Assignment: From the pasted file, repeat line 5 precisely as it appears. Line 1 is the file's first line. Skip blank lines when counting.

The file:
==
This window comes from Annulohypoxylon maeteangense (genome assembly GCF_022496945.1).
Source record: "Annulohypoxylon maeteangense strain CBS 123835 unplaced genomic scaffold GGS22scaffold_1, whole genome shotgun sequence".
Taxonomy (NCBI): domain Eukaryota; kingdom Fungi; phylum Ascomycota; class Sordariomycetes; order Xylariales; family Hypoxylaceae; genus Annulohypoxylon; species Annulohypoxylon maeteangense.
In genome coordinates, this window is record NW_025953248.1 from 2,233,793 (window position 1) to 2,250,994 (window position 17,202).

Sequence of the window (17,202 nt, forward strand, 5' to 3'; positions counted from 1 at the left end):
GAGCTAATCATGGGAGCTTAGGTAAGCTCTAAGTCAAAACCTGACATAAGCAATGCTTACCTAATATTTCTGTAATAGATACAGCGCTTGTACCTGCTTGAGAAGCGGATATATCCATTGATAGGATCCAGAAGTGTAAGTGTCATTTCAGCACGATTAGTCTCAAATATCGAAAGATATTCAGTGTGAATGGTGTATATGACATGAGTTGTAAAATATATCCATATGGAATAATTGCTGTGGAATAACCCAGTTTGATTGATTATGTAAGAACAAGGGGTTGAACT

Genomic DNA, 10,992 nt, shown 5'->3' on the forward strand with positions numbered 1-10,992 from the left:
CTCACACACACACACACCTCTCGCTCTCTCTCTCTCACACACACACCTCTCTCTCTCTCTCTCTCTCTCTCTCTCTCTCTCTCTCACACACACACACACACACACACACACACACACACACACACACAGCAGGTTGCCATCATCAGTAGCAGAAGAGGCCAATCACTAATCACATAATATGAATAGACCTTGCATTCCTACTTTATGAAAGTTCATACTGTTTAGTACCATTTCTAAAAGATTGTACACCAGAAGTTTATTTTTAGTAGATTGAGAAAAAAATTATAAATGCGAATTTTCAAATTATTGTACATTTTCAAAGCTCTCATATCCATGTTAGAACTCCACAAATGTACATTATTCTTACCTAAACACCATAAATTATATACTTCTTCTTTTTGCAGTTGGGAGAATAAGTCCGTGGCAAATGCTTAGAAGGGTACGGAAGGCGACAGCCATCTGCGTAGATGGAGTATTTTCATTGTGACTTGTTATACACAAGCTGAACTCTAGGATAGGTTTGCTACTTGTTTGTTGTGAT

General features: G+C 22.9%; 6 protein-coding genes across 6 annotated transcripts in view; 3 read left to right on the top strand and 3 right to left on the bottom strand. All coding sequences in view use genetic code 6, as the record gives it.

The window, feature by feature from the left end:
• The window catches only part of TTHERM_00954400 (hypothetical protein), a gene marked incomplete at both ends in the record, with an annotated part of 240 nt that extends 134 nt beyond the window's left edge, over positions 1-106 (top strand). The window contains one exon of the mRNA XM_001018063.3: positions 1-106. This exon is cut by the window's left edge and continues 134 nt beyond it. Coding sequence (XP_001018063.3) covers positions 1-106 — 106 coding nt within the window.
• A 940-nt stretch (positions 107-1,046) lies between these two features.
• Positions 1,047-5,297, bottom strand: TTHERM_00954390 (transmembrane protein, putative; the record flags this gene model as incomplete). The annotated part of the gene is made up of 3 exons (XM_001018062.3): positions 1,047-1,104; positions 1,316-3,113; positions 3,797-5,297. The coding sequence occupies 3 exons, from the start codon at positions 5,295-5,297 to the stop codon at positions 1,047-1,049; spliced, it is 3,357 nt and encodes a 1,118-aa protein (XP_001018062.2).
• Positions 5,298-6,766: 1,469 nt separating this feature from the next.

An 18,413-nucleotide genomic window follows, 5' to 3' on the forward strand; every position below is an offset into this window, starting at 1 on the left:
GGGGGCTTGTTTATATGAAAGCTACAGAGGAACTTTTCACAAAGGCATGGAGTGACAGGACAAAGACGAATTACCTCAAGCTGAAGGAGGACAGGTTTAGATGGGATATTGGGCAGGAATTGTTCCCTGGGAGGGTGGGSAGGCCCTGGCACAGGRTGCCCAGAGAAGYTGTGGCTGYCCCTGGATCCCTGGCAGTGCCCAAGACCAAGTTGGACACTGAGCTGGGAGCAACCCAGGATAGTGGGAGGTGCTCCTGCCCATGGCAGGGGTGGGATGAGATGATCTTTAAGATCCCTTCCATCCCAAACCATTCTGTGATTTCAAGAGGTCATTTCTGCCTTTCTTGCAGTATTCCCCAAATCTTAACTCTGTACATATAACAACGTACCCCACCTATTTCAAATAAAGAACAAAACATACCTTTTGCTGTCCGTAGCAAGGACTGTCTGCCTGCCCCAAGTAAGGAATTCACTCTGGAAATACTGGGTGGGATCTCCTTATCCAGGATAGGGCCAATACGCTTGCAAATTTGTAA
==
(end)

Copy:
Sequence of the window (17,202 nt, forward strand, 5' to 3'; positions counted from 1 at the left end):